Explanations of the tools below and more
Introduction to weather for ultralight pilots
NWS forecast Southeast OK
NWS hourly forecast Southeast OK
Mesonet station Wister, OK – current conditions
Poteau, OK – current conditions at the Poteau airport
Kiamichi – current conditions near Panorama launch
WeatherLink station at Buffalo Mtn – requires a free logon (more info)
MesoWest stations Ouachita Mountains – current conditions
Weather for Aircrews – Basic weather info for non-professionals
Pivotal Weather – an outstanding site for anything weather but it requires some work and know-how
SPC Balloon Soundings (every 12 hours)
UoW Balloon Soundings – usually available before the SPC soundings for 72364 (ELP)
NOAA Satellite image of moisture and clouds over the USA
Windy – animated map of winds and other data over the surface of the world
Wind History Map – actual vs. forecasts
Weather Spark – monthly, daily, and hourly graphical reports anywhere on earth
SkyVector Aeronautical Chart – road maps of the sky including TFR's
Introductory videos and information about paragliding.
On schedule – please contact us for training locations, cancelations, weather issues, and/or dates.
Moderate temperatures, buoyant air, gentle winds from the northeast all made flying at Panorama another one of those magic times we have in the region. A gaggle of about 15 pilots enjoyed flying until dark. Yours truly top landed for the first time - something the launch does not encourage because of its small size and the problem of rotor and turbulence, especially if the winds are more northerly.
Last week we had a deluge - and it takes that long for the runoff to reach a river. The Poteau River was high enough that it moved inland (from the right in the above photo). Fortunately, yours truly was in the air and did not have slosh through the fields.
Jamie is a high school teacher at Poteau High School and helping acquaint her students with aviation. She has come to the right place! We welcome her to our increasing roster of local pilots seeking to enjoy life as a bird!
Ready to be towed up! Jamie is progressing very fast in her training due to, in part, being in good physical shape. Pilots need to be able to run 30 yards in 6 seconds or less to enjoy optimal safety launching and landing.
With towing, getting altitude in order to do maneuvers safely is EASY. She had (6) flights today. The emphasis for P1 is to launch and land safely. Everything is done under radio instruction.
Jamie gliding along in the air above the airport.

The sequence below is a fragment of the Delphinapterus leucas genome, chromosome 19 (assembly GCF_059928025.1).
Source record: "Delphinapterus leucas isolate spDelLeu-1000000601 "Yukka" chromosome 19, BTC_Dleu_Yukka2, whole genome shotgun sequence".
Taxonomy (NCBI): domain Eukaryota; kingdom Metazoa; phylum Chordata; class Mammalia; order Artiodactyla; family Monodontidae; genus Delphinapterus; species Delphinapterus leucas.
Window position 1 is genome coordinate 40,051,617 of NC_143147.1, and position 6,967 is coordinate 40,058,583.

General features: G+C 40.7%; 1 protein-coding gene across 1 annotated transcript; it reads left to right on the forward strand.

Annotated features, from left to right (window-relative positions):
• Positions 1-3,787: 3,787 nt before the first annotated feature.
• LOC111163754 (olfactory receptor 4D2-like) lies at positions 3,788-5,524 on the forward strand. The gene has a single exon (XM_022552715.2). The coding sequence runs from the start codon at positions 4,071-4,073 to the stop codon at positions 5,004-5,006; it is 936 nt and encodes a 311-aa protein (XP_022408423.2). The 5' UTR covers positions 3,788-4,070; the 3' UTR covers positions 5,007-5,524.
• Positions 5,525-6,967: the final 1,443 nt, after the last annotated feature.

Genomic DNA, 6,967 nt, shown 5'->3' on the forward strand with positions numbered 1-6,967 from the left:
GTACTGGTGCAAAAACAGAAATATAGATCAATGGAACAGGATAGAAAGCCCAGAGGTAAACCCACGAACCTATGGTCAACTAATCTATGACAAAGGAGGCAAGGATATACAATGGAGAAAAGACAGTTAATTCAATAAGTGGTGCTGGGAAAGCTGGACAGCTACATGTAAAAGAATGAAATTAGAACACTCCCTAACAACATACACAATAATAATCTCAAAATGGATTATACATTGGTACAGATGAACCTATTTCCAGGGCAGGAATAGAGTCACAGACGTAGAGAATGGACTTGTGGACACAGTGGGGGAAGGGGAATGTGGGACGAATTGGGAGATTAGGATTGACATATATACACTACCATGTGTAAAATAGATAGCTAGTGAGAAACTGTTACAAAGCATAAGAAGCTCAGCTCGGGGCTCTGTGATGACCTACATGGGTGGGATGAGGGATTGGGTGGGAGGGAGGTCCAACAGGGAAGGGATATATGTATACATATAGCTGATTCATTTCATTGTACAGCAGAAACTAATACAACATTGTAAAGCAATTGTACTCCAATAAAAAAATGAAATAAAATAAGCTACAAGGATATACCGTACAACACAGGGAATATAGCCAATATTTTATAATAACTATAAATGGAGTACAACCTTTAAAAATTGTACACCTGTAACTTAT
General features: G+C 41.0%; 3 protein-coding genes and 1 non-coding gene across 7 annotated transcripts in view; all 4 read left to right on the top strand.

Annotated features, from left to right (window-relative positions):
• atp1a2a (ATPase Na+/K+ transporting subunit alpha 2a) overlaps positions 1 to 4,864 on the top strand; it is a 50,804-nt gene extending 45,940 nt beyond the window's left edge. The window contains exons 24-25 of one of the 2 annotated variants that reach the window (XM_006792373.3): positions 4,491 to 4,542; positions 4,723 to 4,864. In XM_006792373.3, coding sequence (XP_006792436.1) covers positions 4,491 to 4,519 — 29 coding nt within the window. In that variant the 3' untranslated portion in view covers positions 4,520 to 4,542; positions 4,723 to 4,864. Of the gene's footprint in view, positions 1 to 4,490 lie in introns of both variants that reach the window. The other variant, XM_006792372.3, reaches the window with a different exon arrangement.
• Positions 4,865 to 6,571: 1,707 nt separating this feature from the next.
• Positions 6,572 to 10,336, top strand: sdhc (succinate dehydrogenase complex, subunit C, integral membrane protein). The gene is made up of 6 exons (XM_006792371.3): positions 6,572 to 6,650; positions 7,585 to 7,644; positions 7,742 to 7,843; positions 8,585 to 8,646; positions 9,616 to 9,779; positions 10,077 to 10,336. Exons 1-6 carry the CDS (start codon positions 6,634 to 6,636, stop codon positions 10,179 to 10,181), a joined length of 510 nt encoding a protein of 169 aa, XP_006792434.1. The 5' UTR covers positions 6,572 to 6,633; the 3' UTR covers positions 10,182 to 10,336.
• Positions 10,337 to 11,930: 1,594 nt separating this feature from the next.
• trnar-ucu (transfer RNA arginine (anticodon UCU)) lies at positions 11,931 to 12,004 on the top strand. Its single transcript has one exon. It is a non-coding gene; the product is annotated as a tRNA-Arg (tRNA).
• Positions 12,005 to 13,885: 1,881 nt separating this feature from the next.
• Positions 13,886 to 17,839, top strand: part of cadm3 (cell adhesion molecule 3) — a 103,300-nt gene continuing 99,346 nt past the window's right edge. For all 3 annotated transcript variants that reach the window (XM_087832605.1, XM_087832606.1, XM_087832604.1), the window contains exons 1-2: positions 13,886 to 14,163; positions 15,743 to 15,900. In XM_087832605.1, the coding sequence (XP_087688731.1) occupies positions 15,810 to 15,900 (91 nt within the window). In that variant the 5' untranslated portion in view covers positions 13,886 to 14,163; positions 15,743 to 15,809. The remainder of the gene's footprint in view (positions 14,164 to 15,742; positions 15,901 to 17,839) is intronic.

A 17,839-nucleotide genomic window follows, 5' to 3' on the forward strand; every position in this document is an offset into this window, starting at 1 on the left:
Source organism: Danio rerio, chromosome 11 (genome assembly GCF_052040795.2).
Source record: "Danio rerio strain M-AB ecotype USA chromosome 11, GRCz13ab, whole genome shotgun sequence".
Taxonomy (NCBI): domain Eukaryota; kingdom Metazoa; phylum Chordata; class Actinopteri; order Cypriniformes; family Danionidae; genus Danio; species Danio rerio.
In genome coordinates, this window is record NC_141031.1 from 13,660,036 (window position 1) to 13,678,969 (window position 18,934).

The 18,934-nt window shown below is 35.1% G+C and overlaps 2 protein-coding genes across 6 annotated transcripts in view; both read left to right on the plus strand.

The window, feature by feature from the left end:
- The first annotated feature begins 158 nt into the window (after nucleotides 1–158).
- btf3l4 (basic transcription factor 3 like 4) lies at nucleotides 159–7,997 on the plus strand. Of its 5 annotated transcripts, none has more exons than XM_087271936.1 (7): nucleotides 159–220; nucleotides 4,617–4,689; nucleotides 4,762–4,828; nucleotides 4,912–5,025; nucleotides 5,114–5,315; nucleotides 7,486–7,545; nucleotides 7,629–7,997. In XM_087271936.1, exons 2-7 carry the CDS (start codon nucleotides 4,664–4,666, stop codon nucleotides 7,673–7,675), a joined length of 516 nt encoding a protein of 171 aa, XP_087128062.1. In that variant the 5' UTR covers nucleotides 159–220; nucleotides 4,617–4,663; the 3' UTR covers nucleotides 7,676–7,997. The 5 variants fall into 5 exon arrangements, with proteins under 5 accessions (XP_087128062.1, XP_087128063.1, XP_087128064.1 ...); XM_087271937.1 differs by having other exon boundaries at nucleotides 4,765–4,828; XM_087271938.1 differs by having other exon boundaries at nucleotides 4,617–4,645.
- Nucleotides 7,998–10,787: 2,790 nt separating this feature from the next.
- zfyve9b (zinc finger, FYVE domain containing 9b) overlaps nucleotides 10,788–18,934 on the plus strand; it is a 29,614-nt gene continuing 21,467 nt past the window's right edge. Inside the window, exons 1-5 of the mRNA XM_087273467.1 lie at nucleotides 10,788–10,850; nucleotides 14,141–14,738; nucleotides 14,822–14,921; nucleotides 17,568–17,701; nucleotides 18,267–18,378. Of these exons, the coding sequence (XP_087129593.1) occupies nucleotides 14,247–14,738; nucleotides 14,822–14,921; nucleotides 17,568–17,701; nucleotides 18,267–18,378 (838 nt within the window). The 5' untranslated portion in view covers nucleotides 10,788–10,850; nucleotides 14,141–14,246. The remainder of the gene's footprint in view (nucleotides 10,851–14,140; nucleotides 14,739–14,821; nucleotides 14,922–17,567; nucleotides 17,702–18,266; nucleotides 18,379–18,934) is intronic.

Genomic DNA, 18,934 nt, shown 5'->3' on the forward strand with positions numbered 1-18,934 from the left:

Tuesday was on of the busiest training days via towing at the Poteau Airport in recent years! Britton Shaw and Had Robinson each operated a winch for over 6 hours, putting pilot after pilot into the air for the P4 certification. It's a tough test: pilots must continually land within a (10) foot radius of the LZ marker. Keith Hamrick was key assistant who made sure that the towline stayed on the turnaround pulley. Thank you, Keith!
We all had the privilege of FAA air traffic controller, Jim Fuhrman, to ensure that there was never a mix of paragliders and general aircraft the entire time. This was critical help that the student pilots and tow operators had to have and that off-loaded a huge concern to a professional. A BIG THANKS TO JIM!
Today's students were: Todd Peele, Shelli McDaniel, Chris McDaniel, Branson Rhoads, Mike Farney, Stuart Wilson, Joey Levin, Dennis Blackstad, Paul Condron, and Jim Fuhrman. We will continue our training the next fine day we have during the spring weather hiccups.
Britton Shaw needed some testing done of the air around a proposed launch area at Panorama that would allow pilots to enjoy the site when winds are largely from the north. Yours truly spent over an hour in the air, both in average sunny conditions around the LZ and also when it became shaded. In sunny conditions, the LZ (blackened from a recent controlled burn) was very active and the air around it was as sinky as it gets (1-1.5 m/s down). The proposed launch site is about 1,000' further from the LZ and 100' lower which makes it an intermediate, advanced site
Panorama LZ in partial shade. Note: the recent burn left a layer of ash everywhere that get on your glider. It is especially thick outside the grassy landing strip. It is not greasy, thankfully.
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